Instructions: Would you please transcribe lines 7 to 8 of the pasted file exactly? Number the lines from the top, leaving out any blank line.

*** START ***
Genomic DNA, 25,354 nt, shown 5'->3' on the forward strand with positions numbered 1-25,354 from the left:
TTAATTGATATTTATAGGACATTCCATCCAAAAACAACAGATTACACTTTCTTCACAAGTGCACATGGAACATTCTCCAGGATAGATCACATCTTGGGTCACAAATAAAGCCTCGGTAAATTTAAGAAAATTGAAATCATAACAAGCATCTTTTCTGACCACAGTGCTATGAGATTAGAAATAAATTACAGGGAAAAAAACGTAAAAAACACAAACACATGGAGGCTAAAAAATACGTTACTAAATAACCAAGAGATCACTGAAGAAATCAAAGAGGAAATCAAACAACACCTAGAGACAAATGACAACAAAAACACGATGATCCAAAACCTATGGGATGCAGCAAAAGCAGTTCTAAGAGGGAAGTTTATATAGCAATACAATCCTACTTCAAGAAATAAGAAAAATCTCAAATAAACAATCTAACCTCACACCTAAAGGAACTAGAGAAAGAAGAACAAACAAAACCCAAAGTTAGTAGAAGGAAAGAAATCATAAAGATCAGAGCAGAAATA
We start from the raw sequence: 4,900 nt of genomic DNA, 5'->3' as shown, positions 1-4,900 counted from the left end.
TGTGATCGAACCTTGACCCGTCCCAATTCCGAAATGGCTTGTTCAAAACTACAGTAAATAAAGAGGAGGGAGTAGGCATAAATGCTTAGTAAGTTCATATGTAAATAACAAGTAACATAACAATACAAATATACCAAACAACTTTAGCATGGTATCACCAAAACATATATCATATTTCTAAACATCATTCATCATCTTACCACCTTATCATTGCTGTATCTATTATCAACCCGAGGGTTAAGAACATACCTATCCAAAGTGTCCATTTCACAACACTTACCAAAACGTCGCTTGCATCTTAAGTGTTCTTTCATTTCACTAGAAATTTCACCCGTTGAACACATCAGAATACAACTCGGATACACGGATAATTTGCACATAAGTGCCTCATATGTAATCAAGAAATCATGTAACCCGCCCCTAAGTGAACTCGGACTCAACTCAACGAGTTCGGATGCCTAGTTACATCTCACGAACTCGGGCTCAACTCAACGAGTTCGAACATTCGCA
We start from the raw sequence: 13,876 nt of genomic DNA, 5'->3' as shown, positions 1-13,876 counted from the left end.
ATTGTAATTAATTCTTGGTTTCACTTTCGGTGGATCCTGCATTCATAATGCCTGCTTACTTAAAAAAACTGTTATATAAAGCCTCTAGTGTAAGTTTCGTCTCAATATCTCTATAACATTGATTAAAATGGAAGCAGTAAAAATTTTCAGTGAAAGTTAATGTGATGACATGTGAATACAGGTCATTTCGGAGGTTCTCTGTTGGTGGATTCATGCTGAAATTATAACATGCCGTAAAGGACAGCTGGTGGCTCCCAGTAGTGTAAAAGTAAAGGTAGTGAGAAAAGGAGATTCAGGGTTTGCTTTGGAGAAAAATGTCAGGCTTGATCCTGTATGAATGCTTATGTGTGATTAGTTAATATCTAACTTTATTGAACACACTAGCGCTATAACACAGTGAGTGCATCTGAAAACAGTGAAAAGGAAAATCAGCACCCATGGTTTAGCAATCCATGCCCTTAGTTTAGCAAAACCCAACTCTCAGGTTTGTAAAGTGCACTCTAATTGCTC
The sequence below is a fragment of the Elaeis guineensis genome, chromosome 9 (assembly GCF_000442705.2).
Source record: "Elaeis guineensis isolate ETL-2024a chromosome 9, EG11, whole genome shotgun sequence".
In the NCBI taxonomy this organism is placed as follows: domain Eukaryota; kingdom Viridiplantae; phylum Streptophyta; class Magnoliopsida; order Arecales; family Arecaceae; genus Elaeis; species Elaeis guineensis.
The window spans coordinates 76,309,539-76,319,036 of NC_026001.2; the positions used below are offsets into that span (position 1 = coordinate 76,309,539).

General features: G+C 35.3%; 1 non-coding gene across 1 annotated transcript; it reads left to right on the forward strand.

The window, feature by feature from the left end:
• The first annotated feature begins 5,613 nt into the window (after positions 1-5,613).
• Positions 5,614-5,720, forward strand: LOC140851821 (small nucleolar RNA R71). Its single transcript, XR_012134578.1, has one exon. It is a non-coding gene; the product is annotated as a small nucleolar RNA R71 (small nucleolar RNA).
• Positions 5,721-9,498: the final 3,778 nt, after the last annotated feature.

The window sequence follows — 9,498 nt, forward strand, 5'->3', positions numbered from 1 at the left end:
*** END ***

The sequence below is a fragment of the Elaeis guineensis genome, chromosome 9 (assembly GCF_000442705.2).
Source record: "Elaeis guineensis isolate ETL-2024a chromosome 9, EG11, whole genome shotgun sequence".